I can write, but I wasn’t meant to be a writer. I read works of the greats. The writers who were meant to be. They fit my image of the perfect writer. Their work flows, it speaks, it tells a story. Ruskin bond, J.K. Rowling, Stephen king. Effortless, prolific, beautiful. I feel jealous. And resigned to being an admirer. Maybe I wasn’t meant to create. But that’s the thing about writing. You never know. You don’t need a gift for writing, a flair for language or a mastery of technique. You just need a story waiting to be told. And there’s a story to be found anywhere, as long as you’re open to listen. So maybe there’s hope yet.



what do you do when you’re lonely and lying awake at 3am?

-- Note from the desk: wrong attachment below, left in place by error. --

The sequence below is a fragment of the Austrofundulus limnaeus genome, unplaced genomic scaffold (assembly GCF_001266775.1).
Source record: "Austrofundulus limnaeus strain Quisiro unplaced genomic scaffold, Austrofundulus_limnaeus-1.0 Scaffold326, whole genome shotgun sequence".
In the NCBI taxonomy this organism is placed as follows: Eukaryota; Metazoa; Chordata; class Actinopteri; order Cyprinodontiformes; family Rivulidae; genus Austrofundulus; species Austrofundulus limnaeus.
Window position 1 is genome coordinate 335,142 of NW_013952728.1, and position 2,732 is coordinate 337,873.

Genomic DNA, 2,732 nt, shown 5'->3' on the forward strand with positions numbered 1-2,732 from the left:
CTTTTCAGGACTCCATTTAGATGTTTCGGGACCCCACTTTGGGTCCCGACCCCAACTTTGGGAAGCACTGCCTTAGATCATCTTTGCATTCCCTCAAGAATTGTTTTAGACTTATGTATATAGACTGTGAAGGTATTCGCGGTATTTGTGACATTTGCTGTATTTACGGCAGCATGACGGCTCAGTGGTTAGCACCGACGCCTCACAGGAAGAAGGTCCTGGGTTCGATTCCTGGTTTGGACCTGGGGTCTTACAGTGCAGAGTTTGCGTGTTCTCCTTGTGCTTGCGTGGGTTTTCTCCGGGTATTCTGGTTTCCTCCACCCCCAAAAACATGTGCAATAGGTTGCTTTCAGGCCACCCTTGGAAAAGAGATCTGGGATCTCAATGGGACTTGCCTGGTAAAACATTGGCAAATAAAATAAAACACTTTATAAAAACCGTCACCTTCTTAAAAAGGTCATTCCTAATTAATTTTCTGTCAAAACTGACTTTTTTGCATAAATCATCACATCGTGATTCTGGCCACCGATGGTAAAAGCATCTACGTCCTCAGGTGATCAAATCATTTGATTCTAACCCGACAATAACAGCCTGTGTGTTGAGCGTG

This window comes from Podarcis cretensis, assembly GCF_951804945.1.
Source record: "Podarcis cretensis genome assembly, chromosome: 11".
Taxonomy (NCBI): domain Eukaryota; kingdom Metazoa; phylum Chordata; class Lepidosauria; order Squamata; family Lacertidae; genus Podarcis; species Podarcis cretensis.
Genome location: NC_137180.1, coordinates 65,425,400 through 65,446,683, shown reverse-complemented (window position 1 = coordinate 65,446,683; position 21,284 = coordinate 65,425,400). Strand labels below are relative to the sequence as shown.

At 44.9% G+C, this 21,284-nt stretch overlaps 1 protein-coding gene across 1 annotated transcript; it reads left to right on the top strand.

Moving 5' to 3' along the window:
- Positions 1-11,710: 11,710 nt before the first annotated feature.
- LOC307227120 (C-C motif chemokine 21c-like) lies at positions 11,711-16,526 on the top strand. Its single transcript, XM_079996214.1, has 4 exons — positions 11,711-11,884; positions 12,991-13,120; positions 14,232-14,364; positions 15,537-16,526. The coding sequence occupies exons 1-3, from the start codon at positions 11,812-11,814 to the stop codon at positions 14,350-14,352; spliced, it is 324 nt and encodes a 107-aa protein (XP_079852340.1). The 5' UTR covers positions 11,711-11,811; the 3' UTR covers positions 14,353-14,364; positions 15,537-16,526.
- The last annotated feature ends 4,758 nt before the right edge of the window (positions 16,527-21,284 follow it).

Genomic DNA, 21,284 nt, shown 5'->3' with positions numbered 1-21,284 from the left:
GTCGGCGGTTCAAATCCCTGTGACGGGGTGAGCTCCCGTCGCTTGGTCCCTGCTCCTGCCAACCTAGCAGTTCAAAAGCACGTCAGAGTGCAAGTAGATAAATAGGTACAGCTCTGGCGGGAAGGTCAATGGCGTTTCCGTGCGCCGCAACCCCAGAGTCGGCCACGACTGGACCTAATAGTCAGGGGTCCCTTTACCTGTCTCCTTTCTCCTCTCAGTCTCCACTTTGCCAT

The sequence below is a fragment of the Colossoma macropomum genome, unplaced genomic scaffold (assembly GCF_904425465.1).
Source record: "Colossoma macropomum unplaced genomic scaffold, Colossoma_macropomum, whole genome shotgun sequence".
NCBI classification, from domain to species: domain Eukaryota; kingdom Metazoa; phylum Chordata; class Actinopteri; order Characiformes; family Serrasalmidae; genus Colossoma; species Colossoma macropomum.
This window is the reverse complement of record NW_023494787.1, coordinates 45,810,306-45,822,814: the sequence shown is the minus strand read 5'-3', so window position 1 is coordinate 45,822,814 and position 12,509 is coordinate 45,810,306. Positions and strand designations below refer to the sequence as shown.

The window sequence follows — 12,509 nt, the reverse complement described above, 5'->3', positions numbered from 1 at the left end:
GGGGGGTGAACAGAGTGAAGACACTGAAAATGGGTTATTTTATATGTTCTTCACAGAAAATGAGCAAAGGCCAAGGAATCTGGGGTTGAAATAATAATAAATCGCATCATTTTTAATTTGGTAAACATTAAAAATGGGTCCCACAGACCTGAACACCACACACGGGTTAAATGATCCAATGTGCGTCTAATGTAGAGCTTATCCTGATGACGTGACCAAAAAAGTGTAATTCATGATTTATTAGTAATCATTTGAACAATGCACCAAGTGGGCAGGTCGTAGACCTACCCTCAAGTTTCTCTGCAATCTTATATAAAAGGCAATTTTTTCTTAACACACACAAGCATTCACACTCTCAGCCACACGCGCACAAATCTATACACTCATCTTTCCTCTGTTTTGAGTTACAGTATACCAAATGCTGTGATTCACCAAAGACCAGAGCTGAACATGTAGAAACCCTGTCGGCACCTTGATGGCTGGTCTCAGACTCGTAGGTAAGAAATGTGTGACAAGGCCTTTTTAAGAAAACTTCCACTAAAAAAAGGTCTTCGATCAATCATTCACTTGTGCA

only the whirring of the fan to give you company when you’d do anything for a hug, a word. 

The sky rumbles with thunder, but there’s no rain. There’s no relief.

Just oppressive heat and the silence that is only annoying noise. 

What you would give for someone to be here, at 3am, just for you.

Just to take comfort in knowing that there was a person who’d wake up and stay to make sure you stayed away from the edge of madness. 

The edge that shows itself when you’re lying awake at 3am unable to get comfortable.

When though you know you’re stable and put together and not insane, it feels like you are falling apart,

And all you need is another presence. 

Is this why people believe in God? To have a presence who’s always there?

I don’t feel it. There’s no comforting grandfatherly presence in the cosmos. 

There’s only the vague threat of thunder with no chance of rain and the irritating buzz of a fan that won’t cool you down.